Packing 100 pounds on its 5-foot frame, the big bird gave police in this St. Louis suburb a mighty run, confounding them all six times someone reported the ostrich-like beast bugging motorists last weekend along busy Illinois Route 3.
Police finally caught up to the claw-footed menace Monday and ended the ruckus once and for all, cornering the emu, a cousin to the ostrich, and shooting it dead out of fear it'd again wander into traffic and kill someone.
Two days later, police on Wednesday still were pecking away at the vexing question: Where did the bird come from?
"We figured someone would call and say, `That's my bird!'" Police Chief Rich Miller said. "But we still haven't heard from anybody."
Raised for their eggs, oil and protein-rich lean meat, emus — at least the errant variety — have become a bit of a trend in southern Illinois, where they're not native.
In June, police in Carbondale, about 100 miles south of Granite City, needed five shotgun blasts and three rounds from a rifle to dispatch one of the flightless birds after cornering it in a residential area, where it was said to have even pecked on a home's window.
In both cases, police say they had no other recourse in dealing with a species known to be elusive — they're capable of moving up to 35 mph — and aggressive with anyone who gets too close.
"We figured that sooner or later our luck was gonna run out" and the emu here would cause a traffic wreck, Miller said. "If we had some way to catch it, somewhere to take it, that'd be fine. The ability for us to be second-guessed is always out there, but we decided (Monday) that now is the time to end this."
Carbondale police haven't said publicly if they ever tracked down an owner of the emu they killed, and messages with those authorities Wednesday weren't immediately returned.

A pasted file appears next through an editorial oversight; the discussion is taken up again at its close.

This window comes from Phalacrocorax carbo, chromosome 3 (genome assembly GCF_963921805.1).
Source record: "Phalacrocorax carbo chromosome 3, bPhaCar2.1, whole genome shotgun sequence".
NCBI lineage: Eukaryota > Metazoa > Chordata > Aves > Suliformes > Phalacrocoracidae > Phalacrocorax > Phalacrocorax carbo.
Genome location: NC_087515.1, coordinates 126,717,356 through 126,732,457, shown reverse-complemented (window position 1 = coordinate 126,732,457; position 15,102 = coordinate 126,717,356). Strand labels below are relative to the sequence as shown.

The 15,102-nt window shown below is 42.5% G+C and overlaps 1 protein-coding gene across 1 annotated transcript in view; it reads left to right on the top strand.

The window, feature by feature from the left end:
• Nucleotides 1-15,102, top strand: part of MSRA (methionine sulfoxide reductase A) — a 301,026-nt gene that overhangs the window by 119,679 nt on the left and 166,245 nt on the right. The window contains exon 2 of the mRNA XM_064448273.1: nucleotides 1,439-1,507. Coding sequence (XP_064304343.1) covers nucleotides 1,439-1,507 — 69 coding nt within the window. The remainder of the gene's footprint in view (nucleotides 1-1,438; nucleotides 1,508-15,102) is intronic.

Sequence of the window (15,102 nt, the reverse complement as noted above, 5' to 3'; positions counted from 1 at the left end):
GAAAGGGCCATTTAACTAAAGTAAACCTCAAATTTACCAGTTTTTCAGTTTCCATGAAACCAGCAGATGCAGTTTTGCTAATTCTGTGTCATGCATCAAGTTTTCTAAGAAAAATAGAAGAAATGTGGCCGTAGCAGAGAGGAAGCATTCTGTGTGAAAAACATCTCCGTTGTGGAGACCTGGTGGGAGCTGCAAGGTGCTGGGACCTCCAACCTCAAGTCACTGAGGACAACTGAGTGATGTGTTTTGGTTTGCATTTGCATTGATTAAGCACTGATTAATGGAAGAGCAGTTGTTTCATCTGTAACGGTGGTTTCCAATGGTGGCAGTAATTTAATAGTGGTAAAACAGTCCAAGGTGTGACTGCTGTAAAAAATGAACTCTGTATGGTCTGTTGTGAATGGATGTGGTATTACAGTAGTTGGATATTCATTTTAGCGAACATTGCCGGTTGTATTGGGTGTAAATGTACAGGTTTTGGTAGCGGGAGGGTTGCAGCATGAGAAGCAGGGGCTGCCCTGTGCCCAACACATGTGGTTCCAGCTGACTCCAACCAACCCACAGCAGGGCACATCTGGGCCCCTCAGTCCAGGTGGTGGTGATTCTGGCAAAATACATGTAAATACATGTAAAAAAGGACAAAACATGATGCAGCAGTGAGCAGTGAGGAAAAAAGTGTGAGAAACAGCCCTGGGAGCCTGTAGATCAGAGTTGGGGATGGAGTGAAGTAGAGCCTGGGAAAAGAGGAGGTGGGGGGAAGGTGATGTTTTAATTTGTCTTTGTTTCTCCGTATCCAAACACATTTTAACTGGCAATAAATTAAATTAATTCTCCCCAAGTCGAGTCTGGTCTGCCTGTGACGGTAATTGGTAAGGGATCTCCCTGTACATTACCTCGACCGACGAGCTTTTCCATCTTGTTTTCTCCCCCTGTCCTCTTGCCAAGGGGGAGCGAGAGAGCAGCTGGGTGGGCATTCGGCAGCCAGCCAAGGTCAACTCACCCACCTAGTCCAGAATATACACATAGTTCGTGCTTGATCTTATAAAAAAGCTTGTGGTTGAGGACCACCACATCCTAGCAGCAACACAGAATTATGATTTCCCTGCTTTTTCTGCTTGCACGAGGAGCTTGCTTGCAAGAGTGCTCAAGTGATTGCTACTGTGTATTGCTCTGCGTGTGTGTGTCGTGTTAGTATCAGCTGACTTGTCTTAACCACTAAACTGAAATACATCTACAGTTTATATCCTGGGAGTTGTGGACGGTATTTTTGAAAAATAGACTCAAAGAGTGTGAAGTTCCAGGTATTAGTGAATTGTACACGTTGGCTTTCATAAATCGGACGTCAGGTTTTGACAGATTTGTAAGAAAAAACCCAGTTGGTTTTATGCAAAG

Miller said Granite City police had heard rumors that someone near nearby Interstate 270 might be raising the birds, though that's not been confirmed. The American Emu Association's Web site shows no local breeders of emu, whose oil is used in cosmetics and lotions.
Clay Nielsen, a Southern Illinois University wildlife ecologist more versed about cougars and armadillos taking refuge in the state's wilds, said such wayward emus likely were former captives by breeders or families keeping them as pets.
"Throughout the Midwest and South, there have been many reports of animals on the loose," Nielsen said. "Whether they can survive long in the wild, I'm really not sure."
There have been other recent reports of errant emus elsewhere. On Oct. 5 near St. Albans, W.Va., one of the big birds wandered onto an elementary school's grounds, was caged and given to a doctor who agreed to release it on his farm. And in Wisconsin last week, an emu found wandering one town's streets was tranquilized by a veterinarian and returned to its owner after police efforts to halt the bird with a stun gun didn't work.
Meat from the emu slain here was being processed by a Granite City police officer who hunts and would be donated to local food pantries, Miller said.
So Emus are cropping up out of nowhere recently. I have yet to see one in my back yard, nor have I treated someone for an emu-induced accident, but it is only a matter of time. This ubiquitous bird seems to be getting as common as ants, covering the Midwest with a plague of large birds which cause poor innocent motorists to wreck.
I think Laundress should be alarmed, as now they are cropping up in Wisconsin as well! Do Emus like Cheese, Brats or Beer? They seem like the beer swilling type, these scoundrels!
I doubt they are part of the sinister plot of the dogs, monkeys, and cows. They don't seem to be cunning. I think Emus are basically loose-cannons, the vagabonds of the Midwest causing terror and pain wherever they tread.
This Emu is where it deserves to be: behind bars!